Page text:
River at risk from climate change: business groups


More frequent floods could threaten 300,000 people’s homes and $50 billion worth of property, according to a report on future threats to the Fraser River.

The report by the region’s chambers of commerce identifies a host of issues that could hit B.C.’s most important river over the coming decades.

The population of the floodplain area, which includes parts of northern Langley and its neighbours, are dependent on 600 km of dikes, 400 flood boxes, and 100 pump stations, said the report.

If a record-setting flood reoccured along the river, it could cause tens of billions of dollars worth of damages immediately. Damaged road and rail lines and energy conduits could impact exports and imports for even longer.

“Scientists predict that there is a one-in-three chance that a flood of similar magnitude to the record floods along the Lower Fraser will occur within the next 50 years,” the report said.

The record floods hit in 1894 and 1948, and both floods turn the village of Fort Langley into an island surrounded by water. During those floods, the Lower Mainland was relatively sparsely populated and had relatively few paved roads. A flood of that amount today that overtopped dikes would affect many more people.

The report calls for major protective improvements to avoid the cost of flood damages.

Rising sea levels caused by climate change could make the situation worse.

The report says 100-year flood events on the Fraser could now occur as often as every four to 10 years.

“Climate change will increase the risk of flooding in both the Fraser Valley and the tidal portions of the river,” said the report. The river is tidal as far inland as Langley.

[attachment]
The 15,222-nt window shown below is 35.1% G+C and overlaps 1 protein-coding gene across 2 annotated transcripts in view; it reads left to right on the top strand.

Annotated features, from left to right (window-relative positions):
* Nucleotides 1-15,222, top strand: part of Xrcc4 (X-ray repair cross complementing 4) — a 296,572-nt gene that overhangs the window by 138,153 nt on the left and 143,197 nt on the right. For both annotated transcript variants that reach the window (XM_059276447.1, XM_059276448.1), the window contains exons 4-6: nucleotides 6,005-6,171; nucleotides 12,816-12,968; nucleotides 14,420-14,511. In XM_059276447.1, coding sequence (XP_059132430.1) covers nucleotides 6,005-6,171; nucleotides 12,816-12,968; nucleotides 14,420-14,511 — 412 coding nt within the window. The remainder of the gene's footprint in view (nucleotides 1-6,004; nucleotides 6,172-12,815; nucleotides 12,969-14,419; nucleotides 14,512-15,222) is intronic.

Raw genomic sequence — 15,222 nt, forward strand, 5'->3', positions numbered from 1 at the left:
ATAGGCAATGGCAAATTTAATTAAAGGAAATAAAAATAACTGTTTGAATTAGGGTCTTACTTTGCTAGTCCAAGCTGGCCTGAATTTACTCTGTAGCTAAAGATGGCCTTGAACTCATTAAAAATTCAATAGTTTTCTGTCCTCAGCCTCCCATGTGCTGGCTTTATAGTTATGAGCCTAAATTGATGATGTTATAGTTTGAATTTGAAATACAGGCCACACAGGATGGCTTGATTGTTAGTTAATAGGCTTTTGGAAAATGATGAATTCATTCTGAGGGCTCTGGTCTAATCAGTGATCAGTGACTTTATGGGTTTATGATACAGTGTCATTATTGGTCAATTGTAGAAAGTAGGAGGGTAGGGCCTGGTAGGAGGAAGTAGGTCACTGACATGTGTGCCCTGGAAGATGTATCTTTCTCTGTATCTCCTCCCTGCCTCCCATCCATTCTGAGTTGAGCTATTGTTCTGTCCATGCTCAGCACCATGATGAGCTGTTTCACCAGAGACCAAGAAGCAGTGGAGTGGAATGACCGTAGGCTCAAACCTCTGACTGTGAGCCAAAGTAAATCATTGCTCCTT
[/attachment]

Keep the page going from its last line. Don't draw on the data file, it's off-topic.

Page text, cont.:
The cost of upgrading flood defenses and dredging along the Lower Fraser River is estimated at $9.5 billion. Of that, $8.8 billion would impact the tidal parts of the Lower Fraser below the Port Mann Bridge.

The report also says not enough is being done to dredge sediment that accumulates in the Lower Fraser every year.

“This report found that Fraser River communities such as Langley would face catastrophic impacts in the event of flooding,” said Greater Langley Chamber of Commerce president Kristine Simpson. “This report paints a very clear picture that, with risks of this magnitude, our communities need to partner with government and major stakeholders to find solutions now.”

“The Lower Fraser River has significant economic importance to the entire lower mainland region,” said Simpson. “That includes jobs, economic activity, and tax revenue to local, provincial and federal governments. Our very existence as a community would be threatened if those are impacted.”

Lower Mainland chambers of commerce will host a forum on the risks to the Lower Fraser River this fall in Surrey, meeting with various government and First Nations representatives.

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